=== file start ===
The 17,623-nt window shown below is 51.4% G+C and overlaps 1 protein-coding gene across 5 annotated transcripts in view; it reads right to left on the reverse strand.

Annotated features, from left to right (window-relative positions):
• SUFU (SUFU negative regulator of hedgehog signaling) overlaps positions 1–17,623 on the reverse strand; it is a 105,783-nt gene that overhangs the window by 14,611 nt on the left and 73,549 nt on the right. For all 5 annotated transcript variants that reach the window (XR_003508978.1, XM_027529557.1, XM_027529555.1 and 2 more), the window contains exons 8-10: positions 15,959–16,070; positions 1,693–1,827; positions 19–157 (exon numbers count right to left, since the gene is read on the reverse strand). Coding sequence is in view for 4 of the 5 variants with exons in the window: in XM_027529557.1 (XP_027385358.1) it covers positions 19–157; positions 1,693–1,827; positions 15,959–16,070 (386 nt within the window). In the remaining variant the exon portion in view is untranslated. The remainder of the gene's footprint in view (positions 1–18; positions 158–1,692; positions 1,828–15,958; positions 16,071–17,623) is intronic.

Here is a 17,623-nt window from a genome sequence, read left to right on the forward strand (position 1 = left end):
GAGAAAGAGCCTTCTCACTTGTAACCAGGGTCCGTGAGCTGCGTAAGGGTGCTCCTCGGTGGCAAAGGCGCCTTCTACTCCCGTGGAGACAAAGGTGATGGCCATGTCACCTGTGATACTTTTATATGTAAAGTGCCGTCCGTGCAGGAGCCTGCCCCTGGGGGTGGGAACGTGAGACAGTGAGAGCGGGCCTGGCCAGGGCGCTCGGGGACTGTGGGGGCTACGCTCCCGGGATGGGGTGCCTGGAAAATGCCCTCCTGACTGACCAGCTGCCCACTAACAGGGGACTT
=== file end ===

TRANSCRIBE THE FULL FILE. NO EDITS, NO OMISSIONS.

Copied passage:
The 17,623-nt window shown below is 51.4% G+C and overlaps 1 protein-coding gene across 5 annotated transcripts in view; it reads right to left on the reverse strand.

Annotated features, from left to right (window-relative positions):
• SUFU (SUFU negative regulator of hedgehog signaling) overlaps positions 1–17,623 on the reverse strand; it is a 105,783-nt gene that overhangs the window by 14,611 nt on the left and 73,549 nt on the right. For all 5 annotated transcript variants that reach the window (XR_003508978.1, XM_027529557.1, XM_027529555.1 and 2 more), the window contains exons 8-10: positions 15,959–16,070; positions 1,693–1,827; positions 19–157 (exon numbers count right to left, since the gene is read on the reverse strand). Coding sequence is in view for 4 of the 5 variants with exons in the window: in XM_027529557.1 (XP_027385358.1) it covers positions 19–157; positions 1,693–1,827; positions 15,959–16,070 (386 nt within the window). In the remaining variant the exon portion in view is untranslated. The remainder of the gene's footprint in view (positions 1–18; positions 158–1,692; positions 1,828–15,958; positions 16,071–17,623) is intronic.

Here is a 17,623-nt window from a genome sequence, read left to right on the forward strand (position 1 = left end):
GAGAAAGAGCCTTCTCACTTGTAACCAGGGTCCGTGAGCTGCGTAAGGGTGCTCCTCGGTGGCAAAGGCGCCTTCTACTCCCGTGGAGACAAAGGTGATGGCCATGTCACCTGTGATACTTTTATATGTAAAGTGCCGTCCGTGCAGGAGCCTGCCCCTGGGGGTGGGAACGTGAGACAGTGAGAGCGGGCCTGGCCAGGGCGCTCGGGGACTGTGGGGGCTACGCTCCCGGGATGGGGTGCCTGGAAAATGCCCTCCTGACTGACCAGCTGCCCACTAACAGGGGACTT